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Title | Large eddy simulation of the turbulence and fiber motion in a headbox |
Creator |
Feng, Xiaosi |
Date Issued | 2005 |
Description | This thesis describes numerical simulations of the mean flow and the large-scale turbulence structures in a typical paper machine headbox. Parallel computational methods and a large eddy simulation (LES) model are used. Turbulent flow through the converging section is modelled and is then used, with a suitable fiber model, to make predictions of the statistical fiber orientation in the headbox. The present large eddy simulations have been made with a new parallel computational code developed by the author for this purpose. Techniques for parallel computation of LES are discussed. In this code, the incompressible Navier-Stokes equations are solved using a staggered finite volume method for a generalized curvilinear coordinate system. The fractional step method is used to solve the momentum equations. A Poisson equation for pressure is obtained to satisfy the continuity equation. The Smagorinsky constant, the dynamic subgrid scale models and the approximate deconvolution model (ADM) are used in the large eddy simulations to account for the effects of the unresolved turbulent motions. Satisfactory validation of the new code is obtained through comparisons with experiments and computations of fully developed channel flow. The parallel efficiency is higher than 80% for the present parallel computation of LES. For the converging section flow representing the headbox, the computed values of the mean velocity agree well with the measured values. For the rms fluctuations, there are some differences between the numerical and the measured results over the first third of the converging section. These differences appear to be related to the impossiblity to set accurately the flow in the experiment and to the inflow data used in the simulations. A modified method for the simulation of inflow conditions is proposed, and used, and better agreement with experimental data is obtained with the new inflow conditions. The LES computer code is coupled with a suitable fiber model to predict the statistical orientation of nylon "fibers" in the converging section. The numerical methods give statistical results which are similar to existing experimental data for the fiber orientation. Finally, high Reynolds number large eddy simulations are carried out for a commercial sized headbox of generic geometry. Two inflow conditions for the converging section are investigated and some conclusions are drawn. |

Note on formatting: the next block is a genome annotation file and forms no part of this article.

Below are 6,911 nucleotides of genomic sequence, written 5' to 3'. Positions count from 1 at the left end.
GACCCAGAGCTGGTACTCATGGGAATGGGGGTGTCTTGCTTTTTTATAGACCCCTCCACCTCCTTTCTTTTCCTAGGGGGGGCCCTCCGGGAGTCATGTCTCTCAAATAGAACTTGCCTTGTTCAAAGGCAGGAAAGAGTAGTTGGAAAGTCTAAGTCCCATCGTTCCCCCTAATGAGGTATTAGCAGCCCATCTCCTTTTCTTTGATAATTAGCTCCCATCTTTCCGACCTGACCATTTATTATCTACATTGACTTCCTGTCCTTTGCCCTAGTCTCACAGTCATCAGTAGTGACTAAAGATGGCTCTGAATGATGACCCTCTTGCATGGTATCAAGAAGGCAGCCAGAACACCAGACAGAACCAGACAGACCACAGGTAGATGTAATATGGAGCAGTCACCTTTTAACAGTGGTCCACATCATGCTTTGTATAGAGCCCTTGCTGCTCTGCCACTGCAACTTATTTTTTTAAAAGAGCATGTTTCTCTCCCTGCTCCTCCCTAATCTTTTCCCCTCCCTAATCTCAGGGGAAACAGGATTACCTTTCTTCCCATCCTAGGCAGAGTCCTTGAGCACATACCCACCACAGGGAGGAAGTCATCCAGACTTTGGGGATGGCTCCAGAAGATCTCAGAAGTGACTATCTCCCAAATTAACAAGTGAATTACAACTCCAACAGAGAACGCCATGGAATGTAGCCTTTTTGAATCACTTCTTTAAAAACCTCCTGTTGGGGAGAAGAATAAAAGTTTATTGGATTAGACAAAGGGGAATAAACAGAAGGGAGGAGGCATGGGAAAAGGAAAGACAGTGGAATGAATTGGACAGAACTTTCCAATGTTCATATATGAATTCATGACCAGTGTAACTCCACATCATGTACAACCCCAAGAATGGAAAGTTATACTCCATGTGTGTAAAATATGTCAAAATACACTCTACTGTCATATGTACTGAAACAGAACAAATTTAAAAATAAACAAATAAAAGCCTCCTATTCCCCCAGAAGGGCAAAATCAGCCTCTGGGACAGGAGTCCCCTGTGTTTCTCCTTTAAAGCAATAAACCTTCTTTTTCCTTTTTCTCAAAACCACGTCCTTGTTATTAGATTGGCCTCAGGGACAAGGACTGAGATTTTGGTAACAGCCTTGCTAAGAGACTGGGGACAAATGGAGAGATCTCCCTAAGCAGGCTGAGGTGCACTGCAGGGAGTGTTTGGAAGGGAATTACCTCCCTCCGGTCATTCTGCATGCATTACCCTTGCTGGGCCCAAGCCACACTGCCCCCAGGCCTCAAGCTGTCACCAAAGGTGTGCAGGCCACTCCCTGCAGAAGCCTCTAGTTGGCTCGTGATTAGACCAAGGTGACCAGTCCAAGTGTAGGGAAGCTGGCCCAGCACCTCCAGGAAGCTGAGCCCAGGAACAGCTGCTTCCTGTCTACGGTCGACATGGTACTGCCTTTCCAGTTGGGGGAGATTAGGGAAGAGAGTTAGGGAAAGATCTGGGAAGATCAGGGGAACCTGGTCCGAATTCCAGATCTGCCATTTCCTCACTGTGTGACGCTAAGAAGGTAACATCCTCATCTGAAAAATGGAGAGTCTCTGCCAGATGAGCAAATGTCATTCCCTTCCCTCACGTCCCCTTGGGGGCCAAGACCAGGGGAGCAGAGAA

Genre |
Thesis/Dissertation |
Type |
Text |
Language | eng |
Date Available | 2009-12-23 |
Provider | Vancouver : University of British Columbia Library |
Rights | For non-commercial purposes only, such as research, private study and education. Additional conditions apply, see Terms of Use https://open.library.ubc.ca/terms_of_use. |
DOI | 10.14288/1.0080757 |
URI | http://hdl.handle.net/2429/17095 |
Degree |
Doctor of Philosophy - PhD |
Program |
Mechanical Engineering |
Affiliation |
Applied Science, Faculty of Mechanical Engineering, Department of |
Degree Grantor | University of British Columbia |
Graduation Date | 2005-11 |
Campus |
UBCV |
Scholarly Level | Graduate |
Aggregated Source Repository | DSpace |